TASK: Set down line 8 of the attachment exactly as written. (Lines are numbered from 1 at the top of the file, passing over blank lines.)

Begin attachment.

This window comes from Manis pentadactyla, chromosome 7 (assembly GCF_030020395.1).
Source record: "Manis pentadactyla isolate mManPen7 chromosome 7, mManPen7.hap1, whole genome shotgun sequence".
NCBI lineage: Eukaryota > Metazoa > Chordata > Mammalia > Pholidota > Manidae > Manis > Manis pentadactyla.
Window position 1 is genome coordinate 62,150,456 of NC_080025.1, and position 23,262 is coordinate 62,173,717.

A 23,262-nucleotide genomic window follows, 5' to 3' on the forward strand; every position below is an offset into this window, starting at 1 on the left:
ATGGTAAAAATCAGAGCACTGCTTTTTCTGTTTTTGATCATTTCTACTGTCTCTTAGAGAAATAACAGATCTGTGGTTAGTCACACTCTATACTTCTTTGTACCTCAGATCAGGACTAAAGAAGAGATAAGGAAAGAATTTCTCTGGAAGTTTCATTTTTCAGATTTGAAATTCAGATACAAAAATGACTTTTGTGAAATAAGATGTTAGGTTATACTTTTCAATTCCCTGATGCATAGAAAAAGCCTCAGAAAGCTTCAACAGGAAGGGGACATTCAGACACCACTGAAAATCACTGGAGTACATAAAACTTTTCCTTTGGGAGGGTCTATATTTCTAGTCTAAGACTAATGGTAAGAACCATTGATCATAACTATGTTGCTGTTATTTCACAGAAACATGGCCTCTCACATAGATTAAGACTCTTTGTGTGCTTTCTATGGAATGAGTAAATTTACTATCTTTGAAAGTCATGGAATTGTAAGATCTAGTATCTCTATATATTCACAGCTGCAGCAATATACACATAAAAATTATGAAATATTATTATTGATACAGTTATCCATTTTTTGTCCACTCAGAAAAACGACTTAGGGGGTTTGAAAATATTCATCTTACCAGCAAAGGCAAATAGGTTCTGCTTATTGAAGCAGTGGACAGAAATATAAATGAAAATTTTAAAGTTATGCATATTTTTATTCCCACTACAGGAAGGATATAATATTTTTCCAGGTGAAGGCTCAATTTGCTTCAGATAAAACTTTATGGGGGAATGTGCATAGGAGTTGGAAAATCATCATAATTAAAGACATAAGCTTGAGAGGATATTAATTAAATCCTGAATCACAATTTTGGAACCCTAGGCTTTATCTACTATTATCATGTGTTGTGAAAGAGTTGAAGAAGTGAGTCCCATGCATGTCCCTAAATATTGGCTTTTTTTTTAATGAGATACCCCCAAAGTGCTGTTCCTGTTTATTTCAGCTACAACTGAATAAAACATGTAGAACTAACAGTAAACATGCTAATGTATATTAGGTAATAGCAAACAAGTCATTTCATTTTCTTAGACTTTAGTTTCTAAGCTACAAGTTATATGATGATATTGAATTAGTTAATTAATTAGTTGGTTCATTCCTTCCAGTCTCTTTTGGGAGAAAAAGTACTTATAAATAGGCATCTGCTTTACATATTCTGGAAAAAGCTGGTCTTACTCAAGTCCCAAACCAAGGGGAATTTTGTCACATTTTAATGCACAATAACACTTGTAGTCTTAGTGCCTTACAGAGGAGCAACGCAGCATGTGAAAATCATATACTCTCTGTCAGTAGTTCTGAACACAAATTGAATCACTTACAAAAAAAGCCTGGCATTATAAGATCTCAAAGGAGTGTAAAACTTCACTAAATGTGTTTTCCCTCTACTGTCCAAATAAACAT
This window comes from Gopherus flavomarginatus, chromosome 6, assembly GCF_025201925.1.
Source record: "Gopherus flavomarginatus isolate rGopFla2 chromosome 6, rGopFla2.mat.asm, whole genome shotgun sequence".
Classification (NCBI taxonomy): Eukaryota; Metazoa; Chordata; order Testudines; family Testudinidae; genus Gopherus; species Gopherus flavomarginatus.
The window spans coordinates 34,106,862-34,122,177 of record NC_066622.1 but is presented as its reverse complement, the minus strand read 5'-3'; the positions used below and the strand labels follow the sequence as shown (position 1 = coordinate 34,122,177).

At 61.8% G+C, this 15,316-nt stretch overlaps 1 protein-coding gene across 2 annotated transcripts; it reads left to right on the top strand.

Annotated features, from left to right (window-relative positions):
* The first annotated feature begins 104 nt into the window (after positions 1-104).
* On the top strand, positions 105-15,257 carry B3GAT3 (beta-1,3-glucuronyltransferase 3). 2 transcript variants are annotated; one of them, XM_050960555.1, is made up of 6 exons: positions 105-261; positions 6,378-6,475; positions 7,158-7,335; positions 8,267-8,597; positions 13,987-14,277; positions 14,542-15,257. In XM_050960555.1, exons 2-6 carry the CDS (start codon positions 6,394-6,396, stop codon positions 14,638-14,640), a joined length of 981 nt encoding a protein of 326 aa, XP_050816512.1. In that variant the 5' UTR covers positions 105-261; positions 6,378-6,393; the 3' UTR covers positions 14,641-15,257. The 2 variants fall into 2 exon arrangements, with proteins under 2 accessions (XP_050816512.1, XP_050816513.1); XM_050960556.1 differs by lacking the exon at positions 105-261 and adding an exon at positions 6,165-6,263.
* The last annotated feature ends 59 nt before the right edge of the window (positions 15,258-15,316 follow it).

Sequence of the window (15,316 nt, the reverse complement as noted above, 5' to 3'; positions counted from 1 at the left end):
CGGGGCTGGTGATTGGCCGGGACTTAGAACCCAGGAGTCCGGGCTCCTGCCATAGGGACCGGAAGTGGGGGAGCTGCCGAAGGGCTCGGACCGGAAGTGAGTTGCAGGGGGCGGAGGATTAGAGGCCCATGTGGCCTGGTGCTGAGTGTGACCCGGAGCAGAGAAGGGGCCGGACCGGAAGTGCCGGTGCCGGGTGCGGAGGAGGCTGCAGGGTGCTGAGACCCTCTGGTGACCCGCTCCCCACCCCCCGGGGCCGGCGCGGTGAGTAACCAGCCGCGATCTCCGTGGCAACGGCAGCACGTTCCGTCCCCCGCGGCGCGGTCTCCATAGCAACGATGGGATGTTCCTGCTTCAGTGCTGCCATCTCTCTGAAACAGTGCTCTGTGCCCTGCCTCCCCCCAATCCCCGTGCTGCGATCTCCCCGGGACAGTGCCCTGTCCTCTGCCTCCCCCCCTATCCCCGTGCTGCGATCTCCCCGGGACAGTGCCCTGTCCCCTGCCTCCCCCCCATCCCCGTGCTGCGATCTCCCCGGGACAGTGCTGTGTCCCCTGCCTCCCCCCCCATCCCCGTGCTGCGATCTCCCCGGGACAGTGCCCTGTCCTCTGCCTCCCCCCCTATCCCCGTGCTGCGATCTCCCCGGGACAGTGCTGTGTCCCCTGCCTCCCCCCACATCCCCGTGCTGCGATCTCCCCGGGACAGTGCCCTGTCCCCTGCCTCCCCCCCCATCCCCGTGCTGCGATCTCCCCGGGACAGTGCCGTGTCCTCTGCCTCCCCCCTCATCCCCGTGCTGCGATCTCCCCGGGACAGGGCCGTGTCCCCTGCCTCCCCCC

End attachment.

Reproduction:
Source record: "Gopherus flavomarginatus isolate rGopFla2 chromosome 6, rGopFla2.mat.asm, whole genome shotgun sequence".